Not offended, but it still just shows the differences in everyone's perspectives of the condition. Someone like my DD simply CAN'T live that long. It just doesn't happen. He's probably not nearly as severe as they thought he was (quadriplegia doesn't necessarily mean severe), which wasn't nearly as severe as DD. If he'd been like DD, born in the 50's, he wouldn't have lived, period. Not without the technology we have to day. He would have never come home from the hospital. There's a difference between just not being able to walk or talk to every single bodily function shutting down because of the damage to your brain and body. Someone with basic autonomic function and no mobility can live a very long time. Lack autonomic function, with or without mobility and you cannot. I've had many people tell me that so and so wasn't expected to live and did. But I've never met (nor have any of her doctors) a child as bad as my DD. She baffles them. We even did genetic testing to see if there was something else going on and there's not. She's just an example of how bad CP can actually get.

Didn't mean to get off-topic. And didn't mean to become a downer. I've grieved already and don't expect sympathy, but always get it. My perspective has been skewed some. Lots of people feel so bad for my situation and it's really not that bad. DD is who she is and we've come to terms with it. I guess I shared the story so people would maybe learn from it.
post #69 of 201
Quote:
Originally Posted by bandgeek View Post
I was kind of thinking the same thing. My mom told me that if you ever feel so stressed out that you start losing your mind...call someone to come hold the baby. Last resort: Set them down, even if they are crying, and step outside for a few minutes. Better a crying baby than one you hurt, even if it was completely unintentional. Women do get severe PPD. And I'm sure the women who did do something they regret, didn't think it would happen to them. Knowing you have someone to go to isn't the worst thing in the world. Maybe it wasn't the most tactful way of saying it, but I'm sure she meant it in a good way.
My daughter was 10 mo at the time, my DH works at home, and I rarely see my step-mom. It was still really very hurtful.
post #70 of 201
Nice lady at our church said, you have to start giving her rice cereal so she will sleep. I told her my EBF daughter was already sleeping through the night (6 hrs). Her response:

Maybe your dh is slipping the cereal into the lik without you knowing it.

Images of my dh trying to inject my boobs w/ cereal while I was sleeping made me laugh,
post #71 of 201
Quote:
Originally Posted by anj_rn View Post
Images of my dh trying to inject my boobs w/ cereal while I was sleeping made me laugh,
Ha! Love it.
post #72 of 201
I was talking to a "friend" today and she asked if I was putting DD in daycare. I said no, I stay home so there would be no point (this is not the first time she's asked). Her reply: Why did you even bother with college then? Yeah b/c the year I taught before I had kids and the 10-15 years I will teach after the youngest in kindergarten don't warrant a college degree.
post #73 of 201
I was told i am making my toddler (not yet 2) nervous because I won't let him wander in and out of the house by himself unsupervised. He should be able to roam into the yard/street on his own without me around.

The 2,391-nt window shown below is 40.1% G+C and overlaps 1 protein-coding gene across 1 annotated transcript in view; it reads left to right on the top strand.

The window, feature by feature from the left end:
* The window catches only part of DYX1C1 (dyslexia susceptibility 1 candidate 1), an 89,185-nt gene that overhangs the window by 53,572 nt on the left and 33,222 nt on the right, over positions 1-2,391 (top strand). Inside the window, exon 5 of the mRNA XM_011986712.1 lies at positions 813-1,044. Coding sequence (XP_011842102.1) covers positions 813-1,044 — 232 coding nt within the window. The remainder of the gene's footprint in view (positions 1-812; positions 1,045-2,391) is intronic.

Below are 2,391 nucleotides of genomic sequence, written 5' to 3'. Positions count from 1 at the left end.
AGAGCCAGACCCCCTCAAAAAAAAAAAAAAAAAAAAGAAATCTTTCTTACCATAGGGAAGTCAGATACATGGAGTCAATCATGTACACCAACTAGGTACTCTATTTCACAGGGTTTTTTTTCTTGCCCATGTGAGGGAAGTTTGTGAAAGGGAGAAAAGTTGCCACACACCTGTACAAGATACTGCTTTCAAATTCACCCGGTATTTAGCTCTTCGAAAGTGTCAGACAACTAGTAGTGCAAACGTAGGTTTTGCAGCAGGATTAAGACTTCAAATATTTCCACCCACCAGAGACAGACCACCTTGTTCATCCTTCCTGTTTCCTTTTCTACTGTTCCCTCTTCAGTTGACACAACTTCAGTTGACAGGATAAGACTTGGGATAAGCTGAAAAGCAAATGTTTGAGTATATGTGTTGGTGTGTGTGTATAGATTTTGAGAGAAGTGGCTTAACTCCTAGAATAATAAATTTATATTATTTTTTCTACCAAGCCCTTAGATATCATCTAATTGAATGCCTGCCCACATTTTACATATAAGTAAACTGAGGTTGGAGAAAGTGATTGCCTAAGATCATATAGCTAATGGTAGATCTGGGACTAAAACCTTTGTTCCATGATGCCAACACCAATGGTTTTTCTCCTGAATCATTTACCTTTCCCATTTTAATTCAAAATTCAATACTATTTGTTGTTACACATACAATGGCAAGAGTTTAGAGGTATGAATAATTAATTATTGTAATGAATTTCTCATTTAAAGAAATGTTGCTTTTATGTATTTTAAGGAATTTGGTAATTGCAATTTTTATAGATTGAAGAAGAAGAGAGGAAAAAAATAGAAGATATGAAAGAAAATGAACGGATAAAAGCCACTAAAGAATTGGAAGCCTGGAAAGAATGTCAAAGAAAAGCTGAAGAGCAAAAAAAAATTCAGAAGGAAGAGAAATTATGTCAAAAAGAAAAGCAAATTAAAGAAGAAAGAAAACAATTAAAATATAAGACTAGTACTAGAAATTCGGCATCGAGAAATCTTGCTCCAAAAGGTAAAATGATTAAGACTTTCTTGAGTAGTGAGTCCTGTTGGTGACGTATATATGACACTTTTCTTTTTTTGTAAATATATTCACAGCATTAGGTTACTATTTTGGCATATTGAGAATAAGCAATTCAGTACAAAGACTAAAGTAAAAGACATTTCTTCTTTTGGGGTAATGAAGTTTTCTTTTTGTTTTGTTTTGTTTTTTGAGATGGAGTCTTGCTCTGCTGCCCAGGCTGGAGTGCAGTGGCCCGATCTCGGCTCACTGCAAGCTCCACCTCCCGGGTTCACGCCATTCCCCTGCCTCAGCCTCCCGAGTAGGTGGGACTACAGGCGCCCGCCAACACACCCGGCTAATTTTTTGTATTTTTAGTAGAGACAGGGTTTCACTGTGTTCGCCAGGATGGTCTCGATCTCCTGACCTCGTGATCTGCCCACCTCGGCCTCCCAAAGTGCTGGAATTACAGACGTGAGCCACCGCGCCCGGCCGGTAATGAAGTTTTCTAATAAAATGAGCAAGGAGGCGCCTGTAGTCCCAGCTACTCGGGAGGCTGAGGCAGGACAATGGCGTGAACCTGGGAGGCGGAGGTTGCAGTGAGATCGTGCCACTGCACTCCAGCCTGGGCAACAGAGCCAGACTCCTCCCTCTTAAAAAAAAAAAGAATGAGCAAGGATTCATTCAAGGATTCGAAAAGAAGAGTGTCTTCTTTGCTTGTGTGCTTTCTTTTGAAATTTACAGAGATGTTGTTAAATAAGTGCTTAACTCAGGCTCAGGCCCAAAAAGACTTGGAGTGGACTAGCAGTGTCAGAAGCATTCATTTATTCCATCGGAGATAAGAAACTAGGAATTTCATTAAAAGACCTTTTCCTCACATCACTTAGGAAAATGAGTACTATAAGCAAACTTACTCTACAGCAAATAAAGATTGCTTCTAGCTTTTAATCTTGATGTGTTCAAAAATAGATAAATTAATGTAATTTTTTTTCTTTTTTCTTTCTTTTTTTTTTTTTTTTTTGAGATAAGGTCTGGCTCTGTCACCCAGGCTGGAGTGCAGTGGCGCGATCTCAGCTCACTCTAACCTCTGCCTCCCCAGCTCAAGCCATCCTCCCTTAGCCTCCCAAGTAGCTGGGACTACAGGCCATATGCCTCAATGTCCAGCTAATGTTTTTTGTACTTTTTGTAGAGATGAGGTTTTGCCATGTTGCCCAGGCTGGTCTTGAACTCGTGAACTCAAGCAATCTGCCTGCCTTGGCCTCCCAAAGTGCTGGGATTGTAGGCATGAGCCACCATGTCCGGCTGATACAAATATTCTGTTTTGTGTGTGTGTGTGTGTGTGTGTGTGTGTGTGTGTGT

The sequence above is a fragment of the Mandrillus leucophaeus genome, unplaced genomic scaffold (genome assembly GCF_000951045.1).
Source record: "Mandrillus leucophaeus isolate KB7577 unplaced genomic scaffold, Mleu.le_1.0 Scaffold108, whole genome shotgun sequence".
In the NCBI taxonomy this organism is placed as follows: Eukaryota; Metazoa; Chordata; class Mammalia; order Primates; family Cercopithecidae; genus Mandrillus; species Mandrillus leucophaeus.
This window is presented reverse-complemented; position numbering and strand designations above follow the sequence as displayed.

I asked how her son survived past infancy with that sort of mindset.
post #74 of 201
Quote:
Originally Posted by sapientia View Post
I was told i am making my toddler (not yet 2) nervous because I won't let him wander in and out of the house by himself unsupervised. He should be able to roam into the yard/street on his own without me around.

I asked how her son survived past infancy with that sort of mindset.
Yeah! Why are you all up in his grill? He has things he wants to do without your constant hovering!
post #75 of 201
Quote:
Originally Posted by Crystal_R View Post
I was talking to a "friend" today and she asked if I was putting DD in daycare. I said no, I stay home so there would be no point (this is not the first time she's asked). Her reply: Why did you even bother with college then? Yeah b/c the year I taught before I had kids and the 10-15 years I will teach after the youngest in kindergarten don't warrant a college degree.
Nevermind the fact that you may have wanted to go to college to get, ya know, an education and not just a job.
post #76 of 201
Quote:
Originally Posted by sapientia View Post
I was told i am making my toddler (not yet 2) nervous because I won't let him wander in and out of the house by himself unsupervised. He should be able to roam into the yard/street on his own without me around.

I asked how her son survived past infancy with that sort of mindset.
Actually, my DH's family was like this. HOWEVER, they lived on several acres of property and were surrounded by mostly family. It was a pretty good ways to the nearest road and it wasn't ever that busy (it wasn't a main road by any stretch) So yeah...it worked for them. There's still family living out there and they told me that when DS gets older to just bring him out and "let him roam"
post #77 of 201
Quote:
Originally Posted by sapientia View Post
I was told i am making my toddler (not yet 2) nervous because I won't let him wander in and out of the house by himself unsupervised. He should be able to roam into the yard/street on his own without me around.

I asked how her son survived past infancy with that sort of mindset.
This is the neighbor family (actually ALL the neighbors, but they are the only ones with littles). Yesterday, I realized I was the only one watching her 9mo who was about to eat some leaves on their front lawn.
post #78 of 201
We live out in the country but there is still a very busy road right out by our yard-people drive like maniacs...and not to mention this is FL so every durn thing that crawls or grows is poisonous. After she said that to me and my instant retort about her son I told her: Um, nah, think I'll keep an eye on my very busy little guy. Even my girls were shocked.
post #79 of 201
At the last Car Seat Clinic I was at another CPST approached me and said out of the blue, "Are you still feeding him?"
I must have stared at her dumbstuck, because she went on to clarify, "You know, the little one."
That's when I realized she meant BREASTfeeding.
why yes I am
post #80 of 201
When my DS was about 1 my GMIL argued with me for about 10 minutes because she was looking at clothes for him for his 1st birthday, she asked what size he wore I said 18 or 24 months (he was a chunker). She told me that's not possible, he's a year old he HAS to wear 12 months, 18 months just WILL NOT fit until 18 months no matter what size the kid is.

So for his bday she bought him a ton of 12 months clothes...and nothing fit...